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Expert Voice: Making the most of Mobility Partnerships

15 December 2016


Since 2009, Mobility Partnerships between the EU and partner countries have not only brought concrete benefits to people but also enabled result-driven cooperation and dialogue between states. The Mobility Partnership Facility (MPF) is a programme that started in 2016 aimed at supporting the implementation of Mobility Partnerships (MPs). This article provides, in a nutshell, practical examples for MPs and summarizes the actions available to further realize the full potential of this framework.


By Oleg Chirita

Since April 2014, Moldovan citizens travel to the European Union without visas. Back in 2009, Poland put in place streamlined procedures to facilitate temporary labour migration for citizens of the Eastern Partnership countries. In Armenia, seven Migration Resource Centres have been set-up. In 2013, the Government of Georgia adopted the Migration Strategy. Various members of the Cabo Verdean diaspora living in the EU shared their professional skills with their peers from different organisations back in the country. Jordan is currently designing tools to boost communication with its expatriates. Border management in Tunisia is continuously enhanced, while Morocco undertakes concrete steps to strengthen its asylum system.

These are just a few of the numerous examples covering various countries, topics, intervention levels and target groups that were made possible thanks to Mobility Partnerships (MPs).

Mobility Partnership: a flexible framework for enhanced, tailor-made cooperation 

The Global Approach to Migration and Mobility (GAMM) is the overarching framework of the EU external migration policy. It defines how the EU conducts its dialogue and cooperation with partner countries in the areas of legal migration, irregular migration, migration and development and international protection. 

The GAMM’s most elaborated and advanced bilateral cooperation frameworks are MPs, whose signatories include the EU, the partner country and EU Member States. The first MPs were signed with Moldova and Cabo Verde in 2008, followed by Georgia (2009), Armenia (2011), Morocco and Azerbaijan (2013), Tunisia and Jordan (2014) and Belarus (2016). 

Mobility Partnership: success and impact

Given their multi-faceted interventions, MPs are beneficial to all signatories. Under their umbrella, numerous projects have been taking place with the aim to help partner countries make migration better, to offer migrants and their families various opportunities and to forge stronger partnerships at different levels.

An MP brings diverse added value, benefits and achievements in partner countries, such as: visa progress in order to create more people-to-people contacts; strengthened institutional capacities; consolidated migration management and policies; updated legislation; enhanced cooperation at national level and between EU and partner countries; better and tailored services for migrants and citizens; greater communication between diasporas and their countries, just to name a few.

Mobility Partnership's essence in three key words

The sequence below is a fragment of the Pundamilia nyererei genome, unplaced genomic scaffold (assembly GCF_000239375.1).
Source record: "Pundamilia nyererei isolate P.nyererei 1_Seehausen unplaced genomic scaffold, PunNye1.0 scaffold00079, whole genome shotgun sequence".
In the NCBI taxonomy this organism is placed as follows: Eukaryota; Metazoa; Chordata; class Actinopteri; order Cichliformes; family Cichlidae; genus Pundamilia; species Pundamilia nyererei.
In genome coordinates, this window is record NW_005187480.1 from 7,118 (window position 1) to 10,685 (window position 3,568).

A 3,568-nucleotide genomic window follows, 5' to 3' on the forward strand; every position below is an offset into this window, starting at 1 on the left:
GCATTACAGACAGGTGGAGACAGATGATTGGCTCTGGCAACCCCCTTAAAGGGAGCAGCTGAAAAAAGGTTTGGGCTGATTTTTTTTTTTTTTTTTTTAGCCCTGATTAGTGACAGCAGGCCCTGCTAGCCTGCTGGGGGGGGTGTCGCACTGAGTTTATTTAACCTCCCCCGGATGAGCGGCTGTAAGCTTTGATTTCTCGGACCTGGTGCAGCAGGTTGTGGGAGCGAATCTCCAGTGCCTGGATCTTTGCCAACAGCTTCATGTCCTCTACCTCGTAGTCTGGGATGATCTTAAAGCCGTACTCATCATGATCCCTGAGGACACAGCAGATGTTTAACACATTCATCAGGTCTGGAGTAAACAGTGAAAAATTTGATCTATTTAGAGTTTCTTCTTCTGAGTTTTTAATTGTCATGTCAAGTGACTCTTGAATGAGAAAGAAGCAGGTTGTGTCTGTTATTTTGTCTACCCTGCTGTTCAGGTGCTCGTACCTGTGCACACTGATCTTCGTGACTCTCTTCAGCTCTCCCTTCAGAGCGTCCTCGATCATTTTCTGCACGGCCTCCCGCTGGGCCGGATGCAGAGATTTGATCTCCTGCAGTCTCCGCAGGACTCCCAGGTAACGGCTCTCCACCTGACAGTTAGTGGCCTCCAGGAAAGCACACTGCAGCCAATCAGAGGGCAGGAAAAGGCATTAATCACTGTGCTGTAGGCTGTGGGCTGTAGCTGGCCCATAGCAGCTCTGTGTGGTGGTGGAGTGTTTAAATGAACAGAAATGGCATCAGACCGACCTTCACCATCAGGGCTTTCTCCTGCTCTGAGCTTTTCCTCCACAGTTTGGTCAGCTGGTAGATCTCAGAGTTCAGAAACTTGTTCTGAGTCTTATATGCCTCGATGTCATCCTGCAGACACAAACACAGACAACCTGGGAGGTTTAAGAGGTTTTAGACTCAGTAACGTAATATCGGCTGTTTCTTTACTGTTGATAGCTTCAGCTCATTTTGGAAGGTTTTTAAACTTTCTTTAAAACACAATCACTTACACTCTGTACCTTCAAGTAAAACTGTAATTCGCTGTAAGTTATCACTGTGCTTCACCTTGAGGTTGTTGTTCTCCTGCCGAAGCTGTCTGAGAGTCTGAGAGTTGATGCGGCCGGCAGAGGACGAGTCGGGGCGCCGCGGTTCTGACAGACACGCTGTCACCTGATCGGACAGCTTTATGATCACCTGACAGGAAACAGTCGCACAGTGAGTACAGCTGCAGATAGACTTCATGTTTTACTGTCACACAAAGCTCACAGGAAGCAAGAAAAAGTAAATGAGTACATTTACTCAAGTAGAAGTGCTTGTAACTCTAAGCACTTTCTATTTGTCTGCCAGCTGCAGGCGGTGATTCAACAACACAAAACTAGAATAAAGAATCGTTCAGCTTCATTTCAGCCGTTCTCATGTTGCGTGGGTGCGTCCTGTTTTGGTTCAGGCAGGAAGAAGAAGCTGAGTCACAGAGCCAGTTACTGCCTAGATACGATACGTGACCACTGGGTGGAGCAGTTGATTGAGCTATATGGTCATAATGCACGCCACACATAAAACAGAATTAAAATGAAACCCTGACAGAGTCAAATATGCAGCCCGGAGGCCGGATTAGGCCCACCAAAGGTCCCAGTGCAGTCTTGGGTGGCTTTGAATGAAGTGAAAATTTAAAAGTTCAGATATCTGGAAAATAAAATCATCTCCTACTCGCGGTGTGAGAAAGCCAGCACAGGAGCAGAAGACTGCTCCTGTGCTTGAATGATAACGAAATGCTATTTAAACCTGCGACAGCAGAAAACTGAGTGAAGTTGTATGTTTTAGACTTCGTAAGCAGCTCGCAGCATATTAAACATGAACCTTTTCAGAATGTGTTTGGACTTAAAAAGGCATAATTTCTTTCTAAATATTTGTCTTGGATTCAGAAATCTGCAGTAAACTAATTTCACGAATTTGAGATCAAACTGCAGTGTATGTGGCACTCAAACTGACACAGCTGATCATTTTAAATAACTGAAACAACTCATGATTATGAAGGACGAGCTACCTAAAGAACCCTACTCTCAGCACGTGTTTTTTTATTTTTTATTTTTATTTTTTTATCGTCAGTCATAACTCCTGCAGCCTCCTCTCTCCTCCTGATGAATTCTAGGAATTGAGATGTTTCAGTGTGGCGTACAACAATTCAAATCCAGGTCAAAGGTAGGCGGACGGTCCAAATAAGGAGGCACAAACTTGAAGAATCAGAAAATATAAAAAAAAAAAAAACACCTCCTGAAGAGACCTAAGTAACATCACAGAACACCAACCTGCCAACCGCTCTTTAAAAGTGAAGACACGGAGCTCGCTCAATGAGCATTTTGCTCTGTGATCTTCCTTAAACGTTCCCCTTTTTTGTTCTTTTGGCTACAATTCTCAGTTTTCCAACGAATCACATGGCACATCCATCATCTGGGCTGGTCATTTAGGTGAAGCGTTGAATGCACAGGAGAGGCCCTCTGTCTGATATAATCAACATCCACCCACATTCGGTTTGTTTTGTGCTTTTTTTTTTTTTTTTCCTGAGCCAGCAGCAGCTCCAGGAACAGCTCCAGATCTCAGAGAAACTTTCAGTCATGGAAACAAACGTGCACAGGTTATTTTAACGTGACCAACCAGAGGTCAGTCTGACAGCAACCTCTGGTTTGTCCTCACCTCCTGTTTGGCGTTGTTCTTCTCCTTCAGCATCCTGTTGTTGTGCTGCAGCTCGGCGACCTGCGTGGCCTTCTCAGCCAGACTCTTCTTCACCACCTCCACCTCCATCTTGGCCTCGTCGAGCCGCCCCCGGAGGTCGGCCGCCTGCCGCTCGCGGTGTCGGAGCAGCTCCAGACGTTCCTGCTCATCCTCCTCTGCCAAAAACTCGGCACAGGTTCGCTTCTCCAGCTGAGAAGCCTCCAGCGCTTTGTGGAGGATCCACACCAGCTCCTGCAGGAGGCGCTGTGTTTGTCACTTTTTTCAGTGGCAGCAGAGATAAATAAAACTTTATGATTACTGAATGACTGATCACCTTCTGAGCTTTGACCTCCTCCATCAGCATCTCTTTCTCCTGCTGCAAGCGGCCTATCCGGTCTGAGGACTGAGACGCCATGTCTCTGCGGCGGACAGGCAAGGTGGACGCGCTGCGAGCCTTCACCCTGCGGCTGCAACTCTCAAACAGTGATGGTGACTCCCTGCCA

In July 2016, the Mobility Partnership Facility organised a workshop in Chisinau on the Eastern Neighbourhood Countries’ experience in implementing MPs. An online survey was disseminated among the participants representing the partner countries, the European Commission, EU Member States and international organisations with the aim to get their views on the relevance and success factors of the MPs implementation. The responses showed that the three most deployed key words capturing the essence of the MPs were: partners, clarity and cooperation. They chiefly refer to the prioritisation of objectives, networks among partners, improved dialogue, achieving joint results and cooperation opportunities.

Boosting the MP potential: concrete actions, next steps and the role of ICMPD 

The results attained until now should be further transformed into new actions by means of capitalisation on, absorption and replication of best practices and adjustment of objectives to emerging priorities and realities. This needs to be accompanied by more coordination, ownership, evaluation and monitoring of results, balance among thematic priorities, increased visibility of actions and their impact, and financial support to turn objectives into actions.

To bring these steps to fruition, the European Commission mandated ICMPD to implement a number of projects contributing to the operationalisation of MPs in Georgia, Tunisia, Armenia, Jordan and Azerbaijan.

The Mobility Partnership Facility (MPF): bringing increased added value and creating more favourable partnership venues 

The MPF was launched in January 2016 to support the preparation and implementation of MPs and common agendas on migration and mobility through targeted assistance. The programme is funded by the European Commission, Directorate-General Migration and Home Affairs ( DG HOME) and implemented by ICMPD.

A call for proposals with an open deadline, targeting the EU Member States’ public bodies, was launched in April 2016. Under this call, member states are invited to submit project ideas that can be carried out in partner countries, should they be successfully evaluated.

The first grant contract was signed with the Office Français de l’Immigration et de l’Intégration (OFFI) on 18 November 2016 and will implement the action “Reintegration policies for returning Armenian migrants”.

More information on MPF here

 


Oleg Chirita is Programme Manager at ICMPD. 


The views expressed here are those of the author, and not necessarily those of ICMPD.